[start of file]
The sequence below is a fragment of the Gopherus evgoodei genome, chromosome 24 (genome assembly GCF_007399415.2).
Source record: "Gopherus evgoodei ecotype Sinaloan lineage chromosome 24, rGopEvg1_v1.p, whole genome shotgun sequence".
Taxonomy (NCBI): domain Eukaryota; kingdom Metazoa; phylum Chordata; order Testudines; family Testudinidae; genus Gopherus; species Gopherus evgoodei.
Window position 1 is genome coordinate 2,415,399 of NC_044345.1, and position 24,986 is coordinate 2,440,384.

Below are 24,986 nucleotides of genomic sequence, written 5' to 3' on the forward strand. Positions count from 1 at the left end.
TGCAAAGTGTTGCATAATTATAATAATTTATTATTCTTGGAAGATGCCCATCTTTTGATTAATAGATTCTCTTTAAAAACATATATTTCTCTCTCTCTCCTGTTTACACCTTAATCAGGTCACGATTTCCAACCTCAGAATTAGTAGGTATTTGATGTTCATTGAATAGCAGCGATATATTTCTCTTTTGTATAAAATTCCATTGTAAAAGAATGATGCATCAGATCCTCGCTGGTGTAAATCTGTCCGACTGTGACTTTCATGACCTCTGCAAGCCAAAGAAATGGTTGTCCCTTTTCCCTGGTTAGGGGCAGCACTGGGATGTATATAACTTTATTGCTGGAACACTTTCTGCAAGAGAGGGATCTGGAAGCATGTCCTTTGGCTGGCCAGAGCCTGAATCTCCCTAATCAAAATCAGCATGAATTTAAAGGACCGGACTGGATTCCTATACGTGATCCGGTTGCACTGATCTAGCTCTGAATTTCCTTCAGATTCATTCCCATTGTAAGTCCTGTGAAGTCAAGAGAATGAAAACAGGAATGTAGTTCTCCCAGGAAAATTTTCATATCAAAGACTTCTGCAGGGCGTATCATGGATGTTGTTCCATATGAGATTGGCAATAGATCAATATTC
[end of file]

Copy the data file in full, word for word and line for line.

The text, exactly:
The sequence below is a fragment of the Gopherus evgoodei genome, chromosome 24 (genome assembly GCF_007399415.2).
Source record: "Gopherus evgoodei ecotype Sinaloan lineage chromosome 24, rGopEvg1_v1.p, whole genome shotgun sequence".
Taxonomy (NCBI): domain Eukaryota; kingdom Metazoa; phylum Chordata; order Testudines; family Testudinidae; genus Gopherus; species Gopherus evgoodei.
Window position 1 is genome coordinate 2,415,399 of NC_044345.1, and position 24,986 is coordinate 2,440,384.

Below are 24,986 nucleotides of genomic sequence, written 5' to 3' on the forward strand. Positions count from 1 at the left end.
TGCAAAGTGTTGCATAATTATAATAATTTATTATTCTTGGAAGATGCCCATCTTTTGATTAATAGATTCTCTTTAAAAACATATATTTCTCTCTCTCTCCTGTTTACACCTTAATCAGGTCACGATTTCCAACCTCAGAATTAGTAGGTATTTGATGTTCATTGAATAGCAGCGATATATTTCTCTTTTGTATAAAATTCCATTGTAAAAGAATGATGCATCAGATCCTCGCTGGTGTAAATCTGTCCGACTGTGACTTTCATGACCTCTGCAAGCCAAAGAAATGGTTGTCCCTTTTCCCTGGTTAGGGGCAGCACTGGGATGTATATAACTTTATTGCTGGAACACTTTCTGCAAGAGAGGGATCTGGAAGCATGTCCTTTGGCTGGCCAGAGCCTGAATCTCCCTAATCAAAATCAGCATGAATTTAAAGGACCGGACTGGATTCCTATACGTGATCCGGTTGCACTGATCTAGCTCTGAATTTCCTTCAGATTCATTCCCATTGTAAGTCCTGTGAAGTCAAGAGAATGAAAACAGGAATGTAGTTCTCCCAGGAAAATTTTCATATCAAAGACTTCTGCAGGGCGTATCATGGATGTTGTTCCATATGAGATTGGCAATAGATCAATATTC